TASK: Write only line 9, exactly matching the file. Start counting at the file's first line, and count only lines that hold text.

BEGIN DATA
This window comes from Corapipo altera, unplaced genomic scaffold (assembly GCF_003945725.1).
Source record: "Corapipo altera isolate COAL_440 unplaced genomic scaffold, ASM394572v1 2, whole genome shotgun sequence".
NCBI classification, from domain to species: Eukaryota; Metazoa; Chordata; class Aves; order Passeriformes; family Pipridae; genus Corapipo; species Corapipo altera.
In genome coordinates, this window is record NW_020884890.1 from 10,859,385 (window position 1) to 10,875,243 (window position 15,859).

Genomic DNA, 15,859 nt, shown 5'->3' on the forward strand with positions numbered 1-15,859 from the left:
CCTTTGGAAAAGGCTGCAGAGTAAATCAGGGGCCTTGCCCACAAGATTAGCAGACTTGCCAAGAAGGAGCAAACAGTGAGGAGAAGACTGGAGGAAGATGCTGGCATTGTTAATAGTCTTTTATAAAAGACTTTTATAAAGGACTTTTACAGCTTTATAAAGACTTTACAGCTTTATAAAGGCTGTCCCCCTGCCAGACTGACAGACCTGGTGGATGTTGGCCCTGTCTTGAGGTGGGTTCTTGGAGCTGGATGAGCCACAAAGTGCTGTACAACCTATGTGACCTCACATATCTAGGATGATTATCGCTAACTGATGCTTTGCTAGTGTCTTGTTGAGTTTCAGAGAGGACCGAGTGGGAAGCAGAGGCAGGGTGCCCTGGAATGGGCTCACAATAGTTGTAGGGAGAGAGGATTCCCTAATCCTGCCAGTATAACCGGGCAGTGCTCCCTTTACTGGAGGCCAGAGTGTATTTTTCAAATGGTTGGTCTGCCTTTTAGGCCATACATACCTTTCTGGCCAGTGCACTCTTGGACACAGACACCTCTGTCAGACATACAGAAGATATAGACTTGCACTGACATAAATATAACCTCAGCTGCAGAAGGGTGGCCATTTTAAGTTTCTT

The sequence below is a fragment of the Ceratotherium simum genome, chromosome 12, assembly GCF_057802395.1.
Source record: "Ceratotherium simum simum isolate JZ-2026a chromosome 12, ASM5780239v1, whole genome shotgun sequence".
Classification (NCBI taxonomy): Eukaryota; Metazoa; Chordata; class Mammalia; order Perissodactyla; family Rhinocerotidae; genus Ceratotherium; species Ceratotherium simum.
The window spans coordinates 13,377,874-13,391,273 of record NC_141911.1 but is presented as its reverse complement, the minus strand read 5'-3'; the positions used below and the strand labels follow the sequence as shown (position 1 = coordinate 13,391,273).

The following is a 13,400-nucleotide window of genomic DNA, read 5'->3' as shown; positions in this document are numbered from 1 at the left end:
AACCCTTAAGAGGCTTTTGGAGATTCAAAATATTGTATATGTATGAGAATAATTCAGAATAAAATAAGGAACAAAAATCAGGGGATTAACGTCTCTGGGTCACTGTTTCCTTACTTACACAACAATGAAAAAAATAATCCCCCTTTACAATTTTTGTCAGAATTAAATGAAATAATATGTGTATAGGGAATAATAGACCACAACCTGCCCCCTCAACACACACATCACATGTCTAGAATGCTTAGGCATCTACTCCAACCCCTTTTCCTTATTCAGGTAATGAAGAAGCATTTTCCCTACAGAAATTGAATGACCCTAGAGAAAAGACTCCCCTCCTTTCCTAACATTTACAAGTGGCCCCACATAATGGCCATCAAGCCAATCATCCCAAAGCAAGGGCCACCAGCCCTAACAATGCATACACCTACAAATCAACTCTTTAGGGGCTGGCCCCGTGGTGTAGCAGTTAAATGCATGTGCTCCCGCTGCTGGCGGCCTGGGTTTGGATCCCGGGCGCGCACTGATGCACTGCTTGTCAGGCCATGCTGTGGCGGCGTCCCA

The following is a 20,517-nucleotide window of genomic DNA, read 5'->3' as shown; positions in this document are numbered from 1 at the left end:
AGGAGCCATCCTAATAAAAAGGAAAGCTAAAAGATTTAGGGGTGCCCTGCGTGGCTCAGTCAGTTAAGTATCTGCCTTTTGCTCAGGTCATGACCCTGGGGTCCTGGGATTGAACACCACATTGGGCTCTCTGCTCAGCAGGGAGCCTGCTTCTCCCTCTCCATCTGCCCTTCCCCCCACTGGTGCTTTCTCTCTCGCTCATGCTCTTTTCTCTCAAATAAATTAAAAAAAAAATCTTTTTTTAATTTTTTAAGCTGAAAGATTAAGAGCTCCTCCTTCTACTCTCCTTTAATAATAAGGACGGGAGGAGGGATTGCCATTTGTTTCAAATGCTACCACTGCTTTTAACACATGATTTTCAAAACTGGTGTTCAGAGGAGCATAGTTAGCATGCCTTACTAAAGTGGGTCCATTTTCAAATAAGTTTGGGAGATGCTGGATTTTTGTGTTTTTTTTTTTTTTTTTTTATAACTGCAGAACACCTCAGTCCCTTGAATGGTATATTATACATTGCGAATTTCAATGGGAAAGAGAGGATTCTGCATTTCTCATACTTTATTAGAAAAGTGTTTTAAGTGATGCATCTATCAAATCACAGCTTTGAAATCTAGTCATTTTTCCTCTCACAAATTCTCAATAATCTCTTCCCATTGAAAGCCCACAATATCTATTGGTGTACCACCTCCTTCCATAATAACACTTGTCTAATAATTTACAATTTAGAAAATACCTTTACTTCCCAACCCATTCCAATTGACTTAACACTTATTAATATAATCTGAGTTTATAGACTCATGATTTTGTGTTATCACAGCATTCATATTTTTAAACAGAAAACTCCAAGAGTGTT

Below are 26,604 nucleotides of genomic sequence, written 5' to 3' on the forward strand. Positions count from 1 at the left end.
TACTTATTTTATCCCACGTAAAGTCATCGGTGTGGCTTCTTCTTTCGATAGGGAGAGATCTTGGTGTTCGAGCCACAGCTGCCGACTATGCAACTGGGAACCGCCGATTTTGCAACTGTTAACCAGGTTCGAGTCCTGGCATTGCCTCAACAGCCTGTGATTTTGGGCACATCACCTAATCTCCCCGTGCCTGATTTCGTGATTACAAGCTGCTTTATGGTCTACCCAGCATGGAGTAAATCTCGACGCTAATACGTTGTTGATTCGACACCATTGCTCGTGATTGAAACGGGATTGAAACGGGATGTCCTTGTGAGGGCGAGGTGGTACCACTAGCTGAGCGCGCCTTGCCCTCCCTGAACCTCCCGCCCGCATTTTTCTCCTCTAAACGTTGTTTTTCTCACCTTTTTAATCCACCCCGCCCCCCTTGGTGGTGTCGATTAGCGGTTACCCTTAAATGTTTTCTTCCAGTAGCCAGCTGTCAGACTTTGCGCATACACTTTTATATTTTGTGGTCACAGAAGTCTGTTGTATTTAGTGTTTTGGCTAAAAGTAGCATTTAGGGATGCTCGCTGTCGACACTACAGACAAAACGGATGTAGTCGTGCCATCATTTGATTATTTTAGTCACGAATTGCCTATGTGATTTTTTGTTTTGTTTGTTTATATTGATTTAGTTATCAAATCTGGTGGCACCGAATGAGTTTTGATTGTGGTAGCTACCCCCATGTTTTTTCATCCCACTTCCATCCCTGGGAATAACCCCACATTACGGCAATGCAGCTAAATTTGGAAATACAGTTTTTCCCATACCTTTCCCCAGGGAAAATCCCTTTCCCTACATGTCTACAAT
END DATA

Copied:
Classification (NCBI taxonomy): Eukaryota; Metazoa; Chordata; class Mammalia; order Perissodactyla; family Rhinocerotidae; genus Ceratotherium; species Ceratotherium simum.